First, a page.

From the days of antiquity until the end of the age, there have been and will always be marriages between believers and unbelievers. Regardless of how we arrived in our unequally yoked marriage, we are part of God’s plans. These matches are not our misfortune. Our wise King works through us, the believers, in these unique relationships with absolute intention. There are eternities at stake, and God is relentless in His desire to reveal Himself to the unsaved.
Now think about Timothy’s mother, Eunice. Her personal name when translated from the Greek actually means “victorious.”
Did you get that, my friends? Victorious! Oh, how like God to encourage us further by shouting that this believing mom is victorious.
I think this passage especially speaks to us mothers who are raising boys. As our boys grow older, they tend to be more and more like their father. Their dad’s ideas, opinions, and beliefs gain prominence in our boys’ minds as they grow into young men. But take courage, faithful mom, because God placed this passage in His holy Word to show you that the intentional love and teaching that you pour into your young men and women make every bit of difference.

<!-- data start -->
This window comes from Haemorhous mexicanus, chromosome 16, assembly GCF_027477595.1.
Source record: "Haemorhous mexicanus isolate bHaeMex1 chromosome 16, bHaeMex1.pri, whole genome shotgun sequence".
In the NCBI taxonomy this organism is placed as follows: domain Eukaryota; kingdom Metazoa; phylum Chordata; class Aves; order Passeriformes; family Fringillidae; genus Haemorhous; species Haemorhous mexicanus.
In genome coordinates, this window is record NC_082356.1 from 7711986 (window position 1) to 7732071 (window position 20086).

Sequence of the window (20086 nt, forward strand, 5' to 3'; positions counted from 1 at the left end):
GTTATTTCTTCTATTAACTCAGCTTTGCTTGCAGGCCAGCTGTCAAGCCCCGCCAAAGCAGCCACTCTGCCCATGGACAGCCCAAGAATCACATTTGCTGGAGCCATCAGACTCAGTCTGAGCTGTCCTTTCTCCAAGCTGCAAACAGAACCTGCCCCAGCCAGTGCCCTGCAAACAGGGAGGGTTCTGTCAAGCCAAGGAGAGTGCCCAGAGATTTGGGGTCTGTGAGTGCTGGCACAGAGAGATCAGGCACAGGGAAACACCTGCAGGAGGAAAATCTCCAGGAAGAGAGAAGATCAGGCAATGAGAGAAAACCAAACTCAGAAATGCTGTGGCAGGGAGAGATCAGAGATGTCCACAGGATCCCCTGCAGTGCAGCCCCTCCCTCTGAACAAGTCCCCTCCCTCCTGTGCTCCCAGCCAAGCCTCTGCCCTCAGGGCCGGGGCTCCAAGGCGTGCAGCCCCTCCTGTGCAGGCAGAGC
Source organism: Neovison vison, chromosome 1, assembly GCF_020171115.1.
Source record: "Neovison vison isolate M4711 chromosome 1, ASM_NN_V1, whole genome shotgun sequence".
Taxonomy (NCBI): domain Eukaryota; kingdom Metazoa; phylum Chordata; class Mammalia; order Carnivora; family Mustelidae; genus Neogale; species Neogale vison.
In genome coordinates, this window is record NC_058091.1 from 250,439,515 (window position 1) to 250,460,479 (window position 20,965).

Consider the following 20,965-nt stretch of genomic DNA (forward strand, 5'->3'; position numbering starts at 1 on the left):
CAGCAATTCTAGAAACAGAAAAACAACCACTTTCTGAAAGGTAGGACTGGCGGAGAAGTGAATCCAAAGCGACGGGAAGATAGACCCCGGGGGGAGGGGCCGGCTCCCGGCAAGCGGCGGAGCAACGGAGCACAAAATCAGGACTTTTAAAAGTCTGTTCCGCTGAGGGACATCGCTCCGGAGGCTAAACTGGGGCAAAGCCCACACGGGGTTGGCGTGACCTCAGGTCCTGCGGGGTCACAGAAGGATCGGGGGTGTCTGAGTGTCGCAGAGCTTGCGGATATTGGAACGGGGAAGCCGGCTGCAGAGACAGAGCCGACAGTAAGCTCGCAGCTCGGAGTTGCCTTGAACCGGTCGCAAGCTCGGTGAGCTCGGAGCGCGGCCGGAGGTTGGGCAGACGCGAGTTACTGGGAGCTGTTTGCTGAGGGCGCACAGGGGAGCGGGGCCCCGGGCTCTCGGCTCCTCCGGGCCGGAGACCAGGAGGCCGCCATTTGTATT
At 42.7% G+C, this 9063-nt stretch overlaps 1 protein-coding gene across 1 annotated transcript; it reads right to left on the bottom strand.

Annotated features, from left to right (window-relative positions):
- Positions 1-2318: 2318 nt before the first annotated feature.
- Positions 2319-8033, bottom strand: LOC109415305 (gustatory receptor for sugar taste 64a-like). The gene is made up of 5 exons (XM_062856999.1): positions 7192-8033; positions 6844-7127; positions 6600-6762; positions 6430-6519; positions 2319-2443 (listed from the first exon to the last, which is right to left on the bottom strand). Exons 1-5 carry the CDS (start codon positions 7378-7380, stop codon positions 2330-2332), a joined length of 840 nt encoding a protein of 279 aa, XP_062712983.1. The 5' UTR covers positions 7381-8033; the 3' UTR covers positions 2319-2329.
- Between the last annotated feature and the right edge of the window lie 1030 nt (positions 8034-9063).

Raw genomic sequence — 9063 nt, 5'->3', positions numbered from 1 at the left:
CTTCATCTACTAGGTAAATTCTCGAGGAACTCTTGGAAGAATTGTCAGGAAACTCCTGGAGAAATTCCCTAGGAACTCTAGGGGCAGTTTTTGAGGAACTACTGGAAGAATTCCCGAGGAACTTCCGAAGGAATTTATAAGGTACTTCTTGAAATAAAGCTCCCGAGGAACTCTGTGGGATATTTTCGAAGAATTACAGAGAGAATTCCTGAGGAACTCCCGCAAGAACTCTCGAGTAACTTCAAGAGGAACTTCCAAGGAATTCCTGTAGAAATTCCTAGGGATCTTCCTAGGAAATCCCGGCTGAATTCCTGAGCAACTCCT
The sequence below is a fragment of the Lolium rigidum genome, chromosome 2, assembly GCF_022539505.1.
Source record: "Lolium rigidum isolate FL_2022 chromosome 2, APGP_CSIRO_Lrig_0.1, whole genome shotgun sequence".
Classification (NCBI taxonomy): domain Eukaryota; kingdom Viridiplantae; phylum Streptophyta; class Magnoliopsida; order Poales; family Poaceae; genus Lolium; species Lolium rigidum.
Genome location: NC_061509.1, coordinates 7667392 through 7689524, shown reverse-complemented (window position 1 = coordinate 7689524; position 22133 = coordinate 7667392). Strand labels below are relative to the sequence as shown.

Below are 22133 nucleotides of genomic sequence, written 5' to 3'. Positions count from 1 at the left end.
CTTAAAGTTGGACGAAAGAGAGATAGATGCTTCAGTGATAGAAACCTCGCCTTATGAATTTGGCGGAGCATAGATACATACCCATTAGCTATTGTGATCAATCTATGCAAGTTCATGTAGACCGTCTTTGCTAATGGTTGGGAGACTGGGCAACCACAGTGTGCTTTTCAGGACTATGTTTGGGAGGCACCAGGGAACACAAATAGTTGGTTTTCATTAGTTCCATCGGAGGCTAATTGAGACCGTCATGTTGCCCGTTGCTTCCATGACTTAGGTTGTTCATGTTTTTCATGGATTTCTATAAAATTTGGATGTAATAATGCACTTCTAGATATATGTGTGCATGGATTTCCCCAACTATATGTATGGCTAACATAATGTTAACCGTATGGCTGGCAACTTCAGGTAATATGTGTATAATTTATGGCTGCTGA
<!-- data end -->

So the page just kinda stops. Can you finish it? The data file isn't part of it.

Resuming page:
We are victorious through the power of Jesus Christ.
Pondering this passage, I marveled that God had chosen to speak to me and to all of us who are walking this path of unique motherhood. He recognizes how utterly important our calling is to our kids and even to our grandkids. God knows that it’s the believing moms who instruct and love the next generation into the saving truth of Jesus Christ. Doing this is scary at times, yet it’s the greatest honor of our entire life and the most fantastic adventure we will ever live.
I can tell you that I have read this passage of Scripture over and over in the many years of my study of God’s Word. But it wasn’t until now that I have understood its implication for my life. Tears sprang to my eyes as I pondered the depths of God’s love for me and for each of my children. His faithfulness is unrelenting, year after year.
I dabbed at my eyes, but God wasn’t finished. So, to outshine Himself, as if that is possible, God revealed more as I read further about Eunice.
At the end of the third chapter of 2 Timothy, Paul mentions Eunice and Lois, Timothy’s grandmother, once again. In this particular letter to Timothy, Paul gives the young man wise counsel as well as his life’s mission:
But you must remain faithful to the things you have been taught. You know they are true, for you know you can trust those who taught you. You have been taught the holy Scriptures from childhood, and they have given you the wisdom to receive the salvation that comes by trusting in Christ Jesus (2 Timothy 3:14-15, NLT).
These words are for us. This is Paul’s assurance that our years of relentlessly pouring Jesus into our kids will result in passing the wisdom to receive the salvation that comes by trusting in Christ Jesus.
Adapted from Not Alone by Lynn Donovan and Dineen Miller. Copyright © 2013. Published by Regal Books. Used with permission. All rights reserved.